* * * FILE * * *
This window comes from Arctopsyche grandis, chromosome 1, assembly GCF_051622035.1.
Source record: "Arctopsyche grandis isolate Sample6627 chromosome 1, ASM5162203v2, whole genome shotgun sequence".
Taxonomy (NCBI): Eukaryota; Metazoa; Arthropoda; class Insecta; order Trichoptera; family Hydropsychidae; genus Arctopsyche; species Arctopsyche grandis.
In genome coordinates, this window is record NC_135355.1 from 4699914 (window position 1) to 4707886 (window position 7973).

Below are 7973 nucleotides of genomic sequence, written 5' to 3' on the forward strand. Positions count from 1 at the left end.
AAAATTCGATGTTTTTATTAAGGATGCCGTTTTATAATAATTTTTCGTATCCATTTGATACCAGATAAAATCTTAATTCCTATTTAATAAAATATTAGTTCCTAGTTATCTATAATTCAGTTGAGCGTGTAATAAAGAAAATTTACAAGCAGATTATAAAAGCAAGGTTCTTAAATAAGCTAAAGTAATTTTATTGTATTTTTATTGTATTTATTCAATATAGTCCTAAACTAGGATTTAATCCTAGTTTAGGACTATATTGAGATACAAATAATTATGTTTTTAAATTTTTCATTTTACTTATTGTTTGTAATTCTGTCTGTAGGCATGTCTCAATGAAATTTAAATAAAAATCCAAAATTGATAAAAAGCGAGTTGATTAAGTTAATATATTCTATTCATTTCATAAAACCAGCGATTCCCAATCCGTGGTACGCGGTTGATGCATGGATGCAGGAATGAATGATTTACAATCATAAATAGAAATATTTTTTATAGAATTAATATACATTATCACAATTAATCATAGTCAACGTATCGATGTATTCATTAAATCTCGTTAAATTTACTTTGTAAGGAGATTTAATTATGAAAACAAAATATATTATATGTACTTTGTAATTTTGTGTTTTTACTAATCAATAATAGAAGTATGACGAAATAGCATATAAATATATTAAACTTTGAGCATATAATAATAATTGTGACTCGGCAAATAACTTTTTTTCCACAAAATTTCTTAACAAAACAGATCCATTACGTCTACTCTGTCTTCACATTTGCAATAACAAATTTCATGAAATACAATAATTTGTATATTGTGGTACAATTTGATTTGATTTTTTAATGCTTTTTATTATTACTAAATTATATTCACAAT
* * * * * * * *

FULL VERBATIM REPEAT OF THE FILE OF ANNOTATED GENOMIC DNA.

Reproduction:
This window comes from Arctopsyche grandis, chromosome 1, assembly GCF_051622035.1.
Source record: "Arctopsyche grandis isolate Sample6627 chromosome 1, ASM5162203v2, whole genome shotgun sequence".
Taxonomy (NCBI): Eukaryota; Metazoa; Arthropoda; class Insecta; order Trichoptera; family Hydropsychidae; genus Arctopsyche; species Arctopsyche grandis.
In genome coordinates, this window is record NC_135355.1 from 4699914 (window position 1) to 4707886 (window position 7973).

Below are 7973 nucleotides of genomic sequence, written 5' to 3' on the forward strand. Positions count from 1 at the left end.
AAAATTCGATGTTTTTATTAAGGATGCCGTTTTATAATAATTTTTCGTATCCATTTGATACCAGATAAAATCTTAATTCCTATTTAATAAAATATTAGTTCCTAGTTATCTATAATTCAGTTGAGCGTGTAATAAAGAAAATTTACAAGCAGATTATAAAAGCAAGGTTCTTAAATAAGCTAAAGTAATTTTATTGTATTTTTATTGTATTTATTCAATATAGTCCTAAACTAGGATTTAATCCTAGTTTAGGACTATATTGAGATACAAATAATTATGTTTTTAAATTTTTCATTTTACTTATTGTTTGTAATTCTGTCTGTAGGCATGTCTCAATGAAATTTAAATAAAAATCCAAAATTGATAAAAAGCGAGTTGATTAAGTTAATATATTCTATTCATTTCATAAAACCAGCGATTCCCAATCCGTGGTACGCGGTTGATGCATGGATGCAGGAATGAATGATTTACAATCATAAATAGAAATATTTTTTATAGAATTAATATACATTATCACAATTAATCATAGTCAACGTATCGATGTATTCATTAAATCTCGTTAAATTTACTTTGTAAGGAGATTTAATTATGAAAACAAAATATATTATATGTACTTTGTAATTTTGTGTTTTTACTAATCAATAATAGAAGTATGACGAAATAGCATATAAATATATTAAACTTTGAGCATATAATAATAATTGTGACTCGGCAAATAACTTTTTTTCCACAAAATTTCTTAACAAAACAGATCCATTACGTCTACTCTGTCTTCACATTTGCAATAACAAATTTCATGAAATACAATAATTTGTATATTGTGGTACAATTTGATTTGATTTTTTAATGCTTTTTATTATTACTAAATTATATTCACAAT